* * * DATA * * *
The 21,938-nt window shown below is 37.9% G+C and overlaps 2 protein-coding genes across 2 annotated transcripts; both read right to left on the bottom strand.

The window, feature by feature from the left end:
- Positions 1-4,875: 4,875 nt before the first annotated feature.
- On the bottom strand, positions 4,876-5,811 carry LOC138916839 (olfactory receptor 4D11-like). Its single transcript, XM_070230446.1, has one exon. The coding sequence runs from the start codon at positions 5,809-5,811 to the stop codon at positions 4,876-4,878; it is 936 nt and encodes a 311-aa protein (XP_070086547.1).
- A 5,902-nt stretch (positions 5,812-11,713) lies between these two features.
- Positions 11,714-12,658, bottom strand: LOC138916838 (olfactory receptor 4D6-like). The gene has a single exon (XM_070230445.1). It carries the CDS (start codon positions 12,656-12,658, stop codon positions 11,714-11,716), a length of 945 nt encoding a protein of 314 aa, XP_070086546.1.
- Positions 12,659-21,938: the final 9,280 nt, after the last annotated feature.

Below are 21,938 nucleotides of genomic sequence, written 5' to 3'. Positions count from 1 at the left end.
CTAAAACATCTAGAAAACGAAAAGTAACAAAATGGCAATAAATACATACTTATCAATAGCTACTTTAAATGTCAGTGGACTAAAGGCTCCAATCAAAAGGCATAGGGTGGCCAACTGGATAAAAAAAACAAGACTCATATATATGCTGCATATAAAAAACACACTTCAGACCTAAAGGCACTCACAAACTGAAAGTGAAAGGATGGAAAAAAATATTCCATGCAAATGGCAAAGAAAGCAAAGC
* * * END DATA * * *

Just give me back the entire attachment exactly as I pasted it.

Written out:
The 21,938-nt window shown below is 37.9% G+C and overlaps 2 protein-coding genes across 2 annotated transcripts; both read right to left on the bottom strand.

The window, feature by feature from the left end:
- Positions 1-4,875: 4,875 nt before the first annotated feature.
- On the bottom strand, positions 4,876-5,811 carry LOC138916839 (olfactory receptor 4D11-like). Its single transcript, XM_070230446.1, has one exon. The coding sequence runs from the start codon at positions 5,809-5,811 to the stop codon at positions 4,876-4,878; it is 936 nt and encodes a 311-aa protein (XP_070086547.1).
- A 5,902-nt stretch (positions 5,812-11,713) lies between these two features.
- Positions 11,714-12,658, bottom strand: LOC138916838 (olfactory receptor 4D6-like). The gene has a single exon (XM_070230445.1). It carries the CDS (start codon positions 12,656-12,658, stop codon positions 11,714-11,716), a length of 945 nt encoding a protein of 314 aa, XP_070086546.1.
- Positions 12,659-21,938: the final 9,280 nt, after the last annotated feature.

Below are 21,938 nucleotides of genomic sequence, written 5' to 3'. Positions count from 1 at the left end.
CTAAAACATCTAGAAAACGAAAAGTAACAAAATGGCAATAAATACATACTTATCAATAGCTACTTTAAATGTCAGTGGACTAAAGGCTCCAATCAAAAGGCATAGGGTGGCCAACTGGATAAAAAAAACAAGACTCATATATATGCTGCATATAAAAAACACACTTCAGACCTAAAGGCACTCACAAACTGAAAGTGAAAGGATGGAAAAAAATATTCCATGCAAATGGCAAAGAAAGCAAAGC